The Quiet Zone
(Canada, 45 min.)
dirs. Elisa Gonzalez & Daniel Froideveaux
Programme: Canadian Spectrum (World Premiere)
The National Radio Quiet Zone in West Virginia offers shelter from wireless technology to both the Green Bank Telescope, one of the world’s largest and most sensitive radio telescopes, as well as a community of “electrosensitive” people. Escaping the proliferation of illness-inducing technologies, such as Wi-Fi, cell phone, and radio signals, these people live within the telescope’s protection. The Quiet Zone, directed by Elisa Gonzalez and Daniel Froideveaux, looks into the lives of a few of the people in the electrosensitive community, hearing their thoughts on culture, life, health, and progress.
Languidly following a selection of people from the community, The Quiet Zone allows us to hear the thoughts and feelings of people with this obscure illness. Reflecting upon their lives, they largely prefer being technology-free: unsurprisingly, a resentment of modern life is palpable. In their community, they are no longer rushed, seem truly connected to each other and appreciate life more than those of us trapped within the cages of modernity. Their activities are characterised as wholesome, featuring line dances, bingo nights, church-going, and home cooked meals. The slight tremor of handheld cameras match the comfortable imperfection of life not restricted by the exactness of the urban.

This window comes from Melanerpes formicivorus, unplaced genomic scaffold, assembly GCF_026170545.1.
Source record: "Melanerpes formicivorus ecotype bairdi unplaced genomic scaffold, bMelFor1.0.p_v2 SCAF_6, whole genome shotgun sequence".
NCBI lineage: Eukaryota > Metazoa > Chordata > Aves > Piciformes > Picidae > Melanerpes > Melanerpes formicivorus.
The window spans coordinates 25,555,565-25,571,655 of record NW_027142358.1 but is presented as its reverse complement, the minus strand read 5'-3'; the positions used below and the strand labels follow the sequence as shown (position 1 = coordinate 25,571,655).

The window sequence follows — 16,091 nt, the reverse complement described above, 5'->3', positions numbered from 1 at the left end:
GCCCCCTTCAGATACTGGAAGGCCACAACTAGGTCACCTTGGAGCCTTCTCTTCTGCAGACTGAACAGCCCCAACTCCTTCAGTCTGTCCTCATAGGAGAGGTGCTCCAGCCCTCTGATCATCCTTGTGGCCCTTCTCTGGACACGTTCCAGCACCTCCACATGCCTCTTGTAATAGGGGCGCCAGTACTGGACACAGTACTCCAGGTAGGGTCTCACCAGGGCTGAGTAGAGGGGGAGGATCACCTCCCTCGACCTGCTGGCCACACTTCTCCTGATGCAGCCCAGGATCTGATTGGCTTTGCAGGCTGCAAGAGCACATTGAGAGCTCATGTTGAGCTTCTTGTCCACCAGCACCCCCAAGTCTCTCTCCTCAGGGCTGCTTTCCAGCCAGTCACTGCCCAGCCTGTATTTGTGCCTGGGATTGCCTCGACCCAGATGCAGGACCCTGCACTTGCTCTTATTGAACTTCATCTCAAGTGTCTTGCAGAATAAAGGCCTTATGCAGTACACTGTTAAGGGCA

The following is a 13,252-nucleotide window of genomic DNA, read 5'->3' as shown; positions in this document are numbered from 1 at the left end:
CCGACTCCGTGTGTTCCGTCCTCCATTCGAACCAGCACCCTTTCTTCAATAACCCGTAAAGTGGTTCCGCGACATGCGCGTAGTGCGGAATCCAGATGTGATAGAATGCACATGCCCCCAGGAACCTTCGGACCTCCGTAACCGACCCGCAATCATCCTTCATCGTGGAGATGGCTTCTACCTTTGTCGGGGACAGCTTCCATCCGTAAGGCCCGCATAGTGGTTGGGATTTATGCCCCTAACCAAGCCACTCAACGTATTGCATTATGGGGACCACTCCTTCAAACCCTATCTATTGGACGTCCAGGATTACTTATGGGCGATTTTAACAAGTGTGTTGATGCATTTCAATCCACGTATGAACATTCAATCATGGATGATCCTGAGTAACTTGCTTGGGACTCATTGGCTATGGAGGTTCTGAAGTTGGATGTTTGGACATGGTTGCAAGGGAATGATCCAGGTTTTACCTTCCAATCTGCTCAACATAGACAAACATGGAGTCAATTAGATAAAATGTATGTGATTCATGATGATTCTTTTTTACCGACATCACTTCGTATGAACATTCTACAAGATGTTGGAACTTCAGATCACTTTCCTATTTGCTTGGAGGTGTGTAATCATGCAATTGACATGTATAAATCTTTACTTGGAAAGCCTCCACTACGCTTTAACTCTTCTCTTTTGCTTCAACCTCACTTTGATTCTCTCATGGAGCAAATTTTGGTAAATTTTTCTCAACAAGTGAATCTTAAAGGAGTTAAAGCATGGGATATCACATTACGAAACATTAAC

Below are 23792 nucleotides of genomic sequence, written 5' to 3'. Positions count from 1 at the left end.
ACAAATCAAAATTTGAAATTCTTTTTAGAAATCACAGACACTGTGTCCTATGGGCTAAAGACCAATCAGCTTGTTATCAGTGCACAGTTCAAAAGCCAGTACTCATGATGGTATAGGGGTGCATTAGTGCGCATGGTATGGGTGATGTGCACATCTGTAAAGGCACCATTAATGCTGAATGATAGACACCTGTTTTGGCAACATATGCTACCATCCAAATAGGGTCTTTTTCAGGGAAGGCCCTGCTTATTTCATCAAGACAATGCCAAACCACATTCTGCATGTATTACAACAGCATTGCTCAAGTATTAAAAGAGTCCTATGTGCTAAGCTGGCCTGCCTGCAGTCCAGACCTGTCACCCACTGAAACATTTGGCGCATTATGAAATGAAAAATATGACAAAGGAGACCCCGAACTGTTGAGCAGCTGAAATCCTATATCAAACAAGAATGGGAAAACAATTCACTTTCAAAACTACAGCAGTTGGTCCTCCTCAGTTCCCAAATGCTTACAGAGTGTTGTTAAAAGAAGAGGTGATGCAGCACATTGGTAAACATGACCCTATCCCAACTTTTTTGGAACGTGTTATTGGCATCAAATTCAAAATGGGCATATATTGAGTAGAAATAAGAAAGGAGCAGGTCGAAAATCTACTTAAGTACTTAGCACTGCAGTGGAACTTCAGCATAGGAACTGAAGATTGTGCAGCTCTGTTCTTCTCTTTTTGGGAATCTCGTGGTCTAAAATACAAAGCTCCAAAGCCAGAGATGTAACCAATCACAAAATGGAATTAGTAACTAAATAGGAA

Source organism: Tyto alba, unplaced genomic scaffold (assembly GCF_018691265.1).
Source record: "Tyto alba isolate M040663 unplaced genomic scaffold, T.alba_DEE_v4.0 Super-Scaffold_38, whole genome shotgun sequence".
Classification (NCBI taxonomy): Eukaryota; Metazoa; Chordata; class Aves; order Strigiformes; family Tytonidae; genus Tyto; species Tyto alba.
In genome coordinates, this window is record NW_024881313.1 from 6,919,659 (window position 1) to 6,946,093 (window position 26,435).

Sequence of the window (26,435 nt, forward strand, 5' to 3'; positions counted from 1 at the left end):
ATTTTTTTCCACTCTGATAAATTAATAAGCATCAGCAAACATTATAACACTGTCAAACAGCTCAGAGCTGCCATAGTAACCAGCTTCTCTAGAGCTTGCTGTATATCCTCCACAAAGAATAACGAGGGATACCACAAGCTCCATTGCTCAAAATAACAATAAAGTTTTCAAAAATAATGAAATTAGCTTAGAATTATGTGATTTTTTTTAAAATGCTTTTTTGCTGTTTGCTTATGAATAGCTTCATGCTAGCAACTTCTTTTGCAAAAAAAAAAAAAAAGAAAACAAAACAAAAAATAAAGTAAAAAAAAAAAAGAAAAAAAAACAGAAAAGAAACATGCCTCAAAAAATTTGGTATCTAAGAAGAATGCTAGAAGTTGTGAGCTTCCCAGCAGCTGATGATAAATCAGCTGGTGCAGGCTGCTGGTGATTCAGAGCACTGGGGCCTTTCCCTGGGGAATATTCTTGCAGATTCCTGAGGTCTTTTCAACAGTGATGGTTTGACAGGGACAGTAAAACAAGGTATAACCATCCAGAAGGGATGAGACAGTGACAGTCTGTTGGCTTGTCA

The flowing style of this documentary, with its gentle artistry and pastoral feel, makes it easy to watch but the film is not entirely satisfying. With a mix of visuals, ranging from the small-town vibe of the community, to the more institutional telescope scenes, to the sublime depictions of nature, the film is muddled. The aesthetic becomes stilted as more and more of the film’s focus is on the people, and their quaint style of living. But the quaintness is tired: a homogenous group, electrosensitive people seem to all be older, white, largely Christian, with a distinct set of interests, and an indistinct concept of their illness. A more critical look, or at least a stronger engagement, would have helped to focus and create intrigue.
Most of The Quiet Zone is stunningly shot, and its objective gaze renders landscapes and technology successfully alien. But when it gets to the people, their lives and their opinions, we are brought back to the familiar. Not so different from a rural town, and still using technology which isn’t wireless, the subject matter is not very compelling. Aesthetically, the focus on the community’s inhabitants interrupts the film’s ethereal look while in terms of content, we are given little information of interest to merit the distance from the more beautiful scenes. With an objectivity, which is too cold, and a disjointed style, The Quiet Zone does little to make its subject matter engaging.